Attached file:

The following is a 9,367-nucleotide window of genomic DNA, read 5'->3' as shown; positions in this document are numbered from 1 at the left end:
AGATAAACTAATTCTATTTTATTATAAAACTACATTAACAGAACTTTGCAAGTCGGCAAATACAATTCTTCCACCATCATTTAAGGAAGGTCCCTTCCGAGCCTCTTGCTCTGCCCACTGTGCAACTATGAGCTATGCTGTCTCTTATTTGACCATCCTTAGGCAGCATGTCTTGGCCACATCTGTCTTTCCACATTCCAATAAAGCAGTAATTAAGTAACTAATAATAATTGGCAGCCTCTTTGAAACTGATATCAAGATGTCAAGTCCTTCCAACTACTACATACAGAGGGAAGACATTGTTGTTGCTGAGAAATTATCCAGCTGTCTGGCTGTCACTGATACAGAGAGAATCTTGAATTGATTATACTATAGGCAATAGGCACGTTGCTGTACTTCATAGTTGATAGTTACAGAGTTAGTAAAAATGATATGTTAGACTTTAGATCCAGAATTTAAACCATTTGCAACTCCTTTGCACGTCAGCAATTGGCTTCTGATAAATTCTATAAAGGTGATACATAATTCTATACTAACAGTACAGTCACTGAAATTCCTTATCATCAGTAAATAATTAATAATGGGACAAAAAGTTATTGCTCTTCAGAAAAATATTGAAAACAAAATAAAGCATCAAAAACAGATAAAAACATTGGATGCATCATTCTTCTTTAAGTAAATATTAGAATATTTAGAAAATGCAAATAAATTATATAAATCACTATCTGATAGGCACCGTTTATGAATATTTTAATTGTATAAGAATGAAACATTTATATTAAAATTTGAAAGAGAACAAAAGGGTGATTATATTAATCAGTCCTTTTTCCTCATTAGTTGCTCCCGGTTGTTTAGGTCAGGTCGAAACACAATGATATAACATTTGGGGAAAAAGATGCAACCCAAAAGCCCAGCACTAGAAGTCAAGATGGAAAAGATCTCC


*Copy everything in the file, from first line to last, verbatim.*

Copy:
The following is a 9,367-nucleotide window of genomic DNA, read 5'->3' as shown; positions in this document are numbered from 1 at the left end:
AGATAAACTAATTCTATTTTATTATAAAACTACATTAACAGAACTTTGCAAGTCGGCAAATACAATTCTTCCACCATCATTTAAGGAAGGTCCCTTCCGAGCCTCTTGCTCTGCCCACTGTGCAACTATGAGCTATGCTGTCTCTTATTTGACCATCCTTAGGCAGCATGTCTTGGCCACATCTGTCTTTCCACATTCCAATAAAGCAGTAATTAAGTAACTAATAATAATTGGCAGCCTCTTTGAAACTGATATCAAGATGTCAAGTCCTTCCAACTACTACATACAGAGGGAAGACATTGTTGTTGCTGAGAAATTATCCAGCTGTCTGGCTGTCACTGATACAGAGAGAATCTTGAATTGATTATACTATAGGCAATAGGCACGTTGCTGTACTTCATAGTTGATAGTTACAGAGTTAGTAAAAATGATATGTTAGACTTTAGATCCAGAATTTAAACCATTTGCAACTCCTTTGCACGTCAGCAATTGGCTTCTGATAAATTCTATAAAGGTGATACATAATTCTATACTAACAGTACAGTCACTGAAATTCCTTATCATCAGTAAATAATTAATAATGGGACAAAAAGTTATTGCTCTTCAGAAAAATATTGAAAACAAAATAAAGCATCAAAAACAGATAAAAACATTGGATGCATCATTCTTCTTTAAGTAAATATTAGAATATTTAGAAAATGCAAATAAATTATATAAATCACTATCTGATAGGCACCGTTTATGAATATTTTAATTGTATAAGAATGAAACATTTATATTAAAATTTGAAAGAGAACAAAAGGGTGATTATATTAATCAGTCCTTTTTCCTCATTAGTTGCTCCCGGTTGTTTAGGTCAGGTCGAAACACAATGATATAACATTTGGGGAAAAAGATGCAACCCAAAAGCCCAGCACTAGAAGTCAAGATGGAAAAGATCTCC